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In April, Seattle officials added capacity for 20 homeless shelter beds and promised to give three days' notice to homeless people forced from unauthorized tent camps in controversial sweeps.
Calvin Turner, 50, said he didn't get a warning before his camp under a Beacon Hill bridge was swept earlier this year. When it was gone -- taking family pictures and the few other possessions he carried with him -- Turner had a question for Mayor Greg Nickels: Where do you want us to sleep, your front yard?
In a symbolic way, that's where Turner and about 200 others camped out Sunday night -- the concrete exterior of City Hall -- protesting Nickels' policy of sweeping homeless encampments. Monday morning, an interfaith memorial service is scheduled for those who died while trying to survive outside.
Seattle officials faced criticism last year after publicity spread about the city's unannounced camp sweeps. The city has been dismantling camps for more than 15 years because of public safety and health problems. Protocols for dismantling the camps were released in April, but homeless advocates said that, even with the provisions, the sweeps only push homeless people into other city areas.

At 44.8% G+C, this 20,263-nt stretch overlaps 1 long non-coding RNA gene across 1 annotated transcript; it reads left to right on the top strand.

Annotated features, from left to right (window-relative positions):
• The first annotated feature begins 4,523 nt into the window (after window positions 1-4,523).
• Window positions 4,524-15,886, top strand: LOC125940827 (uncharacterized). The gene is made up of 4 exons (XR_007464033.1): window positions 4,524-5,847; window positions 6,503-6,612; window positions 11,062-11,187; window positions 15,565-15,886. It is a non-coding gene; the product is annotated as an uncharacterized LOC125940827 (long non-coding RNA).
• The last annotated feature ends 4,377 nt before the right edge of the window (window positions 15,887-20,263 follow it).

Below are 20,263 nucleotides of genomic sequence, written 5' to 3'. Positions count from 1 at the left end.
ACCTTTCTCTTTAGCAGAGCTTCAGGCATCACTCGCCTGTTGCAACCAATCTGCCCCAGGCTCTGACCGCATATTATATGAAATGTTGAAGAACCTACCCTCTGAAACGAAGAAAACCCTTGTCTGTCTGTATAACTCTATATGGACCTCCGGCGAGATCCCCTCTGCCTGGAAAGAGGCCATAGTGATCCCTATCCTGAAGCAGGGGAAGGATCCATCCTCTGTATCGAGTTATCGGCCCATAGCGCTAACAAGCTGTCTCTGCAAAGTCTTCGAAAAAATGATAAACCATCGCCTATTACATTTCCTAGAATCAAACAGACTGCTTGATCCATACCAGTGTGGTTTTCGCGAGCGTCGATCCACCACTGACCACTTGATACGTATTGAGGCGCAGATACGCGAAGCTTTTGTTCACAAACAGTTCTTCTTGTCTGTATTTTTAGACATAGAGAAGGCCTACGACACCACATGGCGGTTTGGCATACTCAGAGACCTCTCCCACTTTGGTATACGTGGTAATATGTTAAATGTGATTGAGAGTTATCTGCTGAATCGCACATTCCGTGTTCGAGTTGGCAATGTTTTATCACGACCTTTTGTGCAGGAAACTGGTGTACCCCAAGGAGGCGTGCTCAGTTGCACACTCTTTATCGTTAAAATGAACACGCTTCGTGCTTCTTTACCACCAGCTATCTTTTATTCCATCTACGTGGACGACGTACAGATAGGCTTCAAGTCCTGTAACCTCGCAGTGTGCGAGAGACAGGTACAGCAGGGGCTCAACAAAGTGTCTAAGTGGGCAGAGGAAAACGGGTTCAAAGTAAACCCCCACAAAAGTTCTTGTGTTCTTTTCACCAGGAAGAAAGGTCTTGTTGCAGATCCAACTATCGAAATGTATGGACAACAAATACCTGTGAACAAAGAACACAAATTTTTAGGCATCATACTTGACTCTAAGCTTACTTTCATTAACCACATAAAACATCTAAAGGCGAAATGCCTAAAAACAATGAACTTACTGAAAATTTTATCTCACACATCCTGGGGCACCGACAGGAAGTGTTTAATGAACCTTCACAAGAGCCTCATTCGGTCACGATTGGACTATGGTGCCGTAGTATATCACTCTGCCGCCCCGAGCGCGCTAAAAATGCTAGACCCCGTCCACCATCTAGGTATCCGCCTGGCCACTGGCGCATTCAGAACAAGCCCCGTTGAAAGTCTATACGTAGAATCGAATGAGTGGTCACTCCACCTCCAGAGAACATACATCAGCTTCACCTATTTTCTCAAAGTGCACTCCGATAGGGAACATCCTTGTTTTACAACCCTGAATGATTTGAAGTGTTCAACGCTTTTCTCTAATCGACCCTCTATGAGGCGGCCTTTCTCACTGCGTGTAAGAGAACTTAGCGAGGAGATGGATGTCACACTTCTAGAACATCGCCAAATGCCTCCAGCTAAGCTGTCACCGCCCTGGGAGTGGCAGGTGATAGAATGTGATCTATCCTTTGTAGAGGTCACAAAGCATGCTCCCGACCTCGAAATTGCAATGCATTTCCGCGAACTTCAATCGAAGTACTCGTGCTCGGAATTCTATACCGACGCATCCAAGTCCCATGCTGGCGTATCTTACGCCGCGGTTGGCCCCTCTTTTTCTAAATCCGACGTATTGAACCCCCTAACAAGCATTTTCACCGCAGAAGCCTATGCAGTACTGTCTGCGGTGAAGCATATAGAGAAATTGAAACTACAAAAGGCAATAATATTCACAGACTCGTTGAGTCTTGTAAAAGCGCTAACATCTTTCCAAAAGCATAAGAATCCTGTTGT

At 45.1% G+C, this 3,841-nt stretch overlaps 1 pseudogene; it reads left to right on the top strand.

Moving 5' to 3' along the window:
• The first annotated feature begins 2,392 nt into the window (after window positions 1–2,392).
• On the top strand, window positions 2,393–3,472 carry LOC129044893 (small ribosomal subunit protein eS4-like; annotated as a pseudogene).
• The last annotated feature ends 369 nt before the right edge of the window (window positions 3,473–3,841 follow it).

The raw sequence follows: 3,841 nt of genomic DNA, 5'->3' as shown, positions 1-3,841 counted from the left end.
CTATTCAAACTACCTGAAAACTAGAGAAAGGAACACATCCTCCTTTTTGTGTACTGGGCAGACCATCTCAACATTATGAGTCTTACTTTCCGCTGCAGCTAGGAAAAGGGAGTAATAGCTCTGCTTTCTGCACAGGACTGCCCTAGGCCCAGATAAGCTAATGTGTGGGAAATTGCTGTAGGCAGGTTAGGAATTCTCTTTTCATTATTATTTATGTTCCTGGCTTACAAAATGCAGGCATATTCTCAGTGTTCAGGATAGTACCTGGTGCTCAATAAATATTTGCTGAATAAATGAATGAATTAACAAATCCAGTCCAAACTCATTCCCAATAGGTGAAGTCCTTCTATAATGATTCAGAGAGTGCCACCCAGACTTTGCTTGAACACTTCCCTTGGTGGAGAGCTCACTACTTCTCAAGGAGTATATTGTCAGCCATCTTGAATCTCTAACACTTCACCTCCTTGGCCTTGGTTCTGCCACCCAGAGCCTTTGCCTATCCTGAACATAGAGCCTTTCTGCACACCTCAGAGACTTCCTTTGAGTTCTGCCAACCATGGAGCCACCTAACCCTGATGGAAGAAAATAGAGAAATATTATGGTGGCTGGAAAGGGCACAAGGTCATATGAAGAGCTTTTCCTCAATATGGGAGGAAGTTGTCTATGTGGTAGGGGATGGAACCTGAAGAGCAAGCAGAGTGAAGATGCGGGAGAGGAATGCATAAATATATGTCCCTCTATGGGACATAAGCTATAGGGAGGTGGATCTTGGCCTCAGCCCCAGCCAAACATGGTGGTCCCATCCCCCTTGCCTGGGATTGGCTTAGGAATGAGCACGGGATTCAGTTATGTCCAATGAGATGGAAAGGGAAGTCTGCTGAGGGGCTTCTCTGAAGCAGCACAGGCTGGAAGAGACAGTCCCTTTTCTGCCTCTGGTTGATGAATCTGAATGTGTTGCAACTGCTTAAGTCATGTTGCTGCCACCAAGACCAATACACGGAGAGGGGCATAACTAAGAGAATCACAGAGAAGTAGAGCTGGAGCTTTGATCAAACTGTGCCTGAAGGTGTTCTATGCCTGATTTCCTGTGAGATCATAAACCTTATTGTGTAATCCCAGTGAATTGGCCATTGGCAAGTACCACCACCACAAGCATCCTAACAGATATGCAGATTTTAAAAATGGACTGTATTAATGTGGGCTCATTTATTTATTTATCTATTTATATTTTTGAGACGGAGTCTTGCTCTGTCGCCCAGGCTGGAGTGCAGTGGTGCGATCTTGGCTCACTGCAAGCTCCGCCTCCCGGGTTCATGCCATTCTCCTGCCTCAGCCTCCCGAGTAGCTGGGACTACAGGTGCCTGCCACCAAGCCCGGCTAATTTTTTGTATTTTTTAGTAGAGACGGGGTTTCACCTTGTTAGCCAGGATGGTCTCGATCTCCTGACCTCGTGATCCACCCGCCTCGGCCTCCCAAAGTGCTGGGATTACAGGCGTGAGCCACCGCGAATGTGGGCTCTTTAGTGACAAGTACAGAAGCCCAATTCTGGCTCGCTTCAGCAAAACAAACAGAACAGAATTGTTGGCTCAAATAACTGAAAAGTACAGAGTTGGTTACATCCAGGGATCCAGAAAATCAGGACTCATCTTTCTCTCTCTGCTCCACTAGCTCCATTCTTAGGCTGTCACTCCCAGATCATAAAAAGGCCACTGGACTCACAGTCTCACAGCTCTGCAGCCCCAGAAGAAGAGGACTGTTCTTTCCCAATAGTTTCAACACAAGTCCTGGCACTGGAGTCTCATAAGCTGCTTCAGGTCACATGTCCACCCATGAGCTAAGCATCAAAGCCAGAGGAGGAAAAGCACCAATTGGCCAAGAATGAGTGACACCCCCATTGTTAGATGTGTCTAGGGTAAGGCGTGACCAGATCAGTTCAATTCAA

The protocols include giving camp residents at least 72 hours' notice of sweeps, storing some seized property for 60 days and providing "outreach" to camp dwellers.
"He's got top-notch lawyers scratching their heads and searching their legal briefs over the issue of urinating," Cole says. "We need to build public bathrooms instead."
The automated restrooms opened in 2004, in response to complaints that homeless people were relieving themselves in alleys because of the lack of public facilities. At the time, the city provided portable toilets for the public to use.
"I'm witness to the strong-arm robbery tactic of people's possessions," John Spelzini said as he set up a small green tent. While he is staying in transitional housing, he said, he has a friend, "an urban camper," who has lost his gear in several police sweeps. He called it inhumane.
"I understand some sweeps are necessary, but give 72-hour notice and store our stuff."